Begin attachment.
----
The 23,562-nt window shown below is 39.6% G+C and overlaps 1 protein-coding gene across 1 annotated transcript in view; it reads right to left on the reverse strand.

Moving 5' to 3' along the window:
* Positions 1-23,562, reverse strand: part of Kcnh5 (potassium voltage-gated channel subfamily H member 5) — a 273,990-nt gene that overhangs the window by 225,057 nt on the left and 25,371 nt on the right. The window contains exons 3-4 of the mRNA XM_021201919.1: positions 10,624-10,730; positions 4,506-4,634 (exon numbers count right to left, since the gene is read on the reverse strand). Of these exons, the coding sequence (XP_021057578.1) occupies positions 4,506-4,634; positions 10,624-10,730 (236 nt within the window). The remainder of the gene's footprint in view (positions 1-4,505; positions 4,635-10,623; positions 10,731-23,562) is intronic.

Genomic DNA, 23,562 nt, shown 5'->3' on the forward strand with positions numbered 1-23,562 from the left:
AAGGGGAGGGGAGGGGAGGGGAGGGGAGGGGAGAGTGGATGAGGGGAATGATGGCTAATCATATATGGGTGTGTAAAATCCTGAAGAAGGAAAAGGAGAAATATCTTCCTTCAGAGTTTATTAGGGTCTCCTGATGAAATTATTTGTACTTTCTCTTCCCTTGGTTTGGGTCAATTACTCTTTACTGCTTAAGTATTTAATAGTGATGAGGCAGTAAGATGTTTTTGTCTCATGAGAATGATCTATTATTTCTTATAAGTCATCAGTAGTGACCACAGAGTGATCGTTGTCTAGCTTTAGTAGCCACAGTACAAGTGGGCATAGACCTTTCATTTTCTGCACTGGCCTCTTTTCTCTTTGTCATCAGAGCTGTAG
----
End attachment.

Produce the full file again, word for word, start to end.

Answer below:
The 23,562-nt window shown below is 39.6% G+C and overlaps 1 protein-coding gene across 1 annotated transcript in view; it reads right to left on the reverse strand.

Moving 5' to 3' along the window:
* Positions 1-23,562, reverse strand: part of Kcnh5 (potassium voltage-gated channel subfamily H member 5) — a 273,990-nt gene that overhangs the window by 225,057 nt on the left and 25,371 nt on the right. The window contains exons 3-4 of the mRNA XM_021201919.1: positions 10,624-10,730; positions 4,506-4,634 (exon numbers count right to left, since the gene is read on the reverse strand). Of these exons, the coding sequence (XP_021057578.1) occupies positions 4,506-4,634; positions 10,624-10,730 (236 nt within the window). The remainder of the gene's footprint in view (positions 1-4,505; positions 4,635-10,623; positions 10,731-23,562) is intronic.

Genomic DNA, 23,562 nt, shown 5'->3' on the forward strand with positions numbered 1-23,562 from the left:
AAGGGGAGGGGAGGGGAGGGGAGGGGAGGGGAGAGTGGATGAGGGGAATGATGGCTAATCATATATGGGTGTGTAAAATCCTGAAGAAGGAAAAGGAGAAATATCTTCCTTCAGAGTTTATTAGGGTCTCCTGATGAAATTATTTGTACTTTCTCTTCCCTTGGTTTGGGTCAATTACTCTTTACTGCTTAAGTATTTAATAGTGATGAGGCAGTAAGATGTTTTTGTCTCATGAGAATGATCTATTATTTCTTATAAGTCATCAGTAGTGACCACAGAGTGATCGTTGTCTAGCTTTAGTAGCCACAGTACAAGTGGGCATAGACCTTTCATTTTCTGCACTGGCCTCTTTTCTCTTTGTCATCAGAGCTGTAG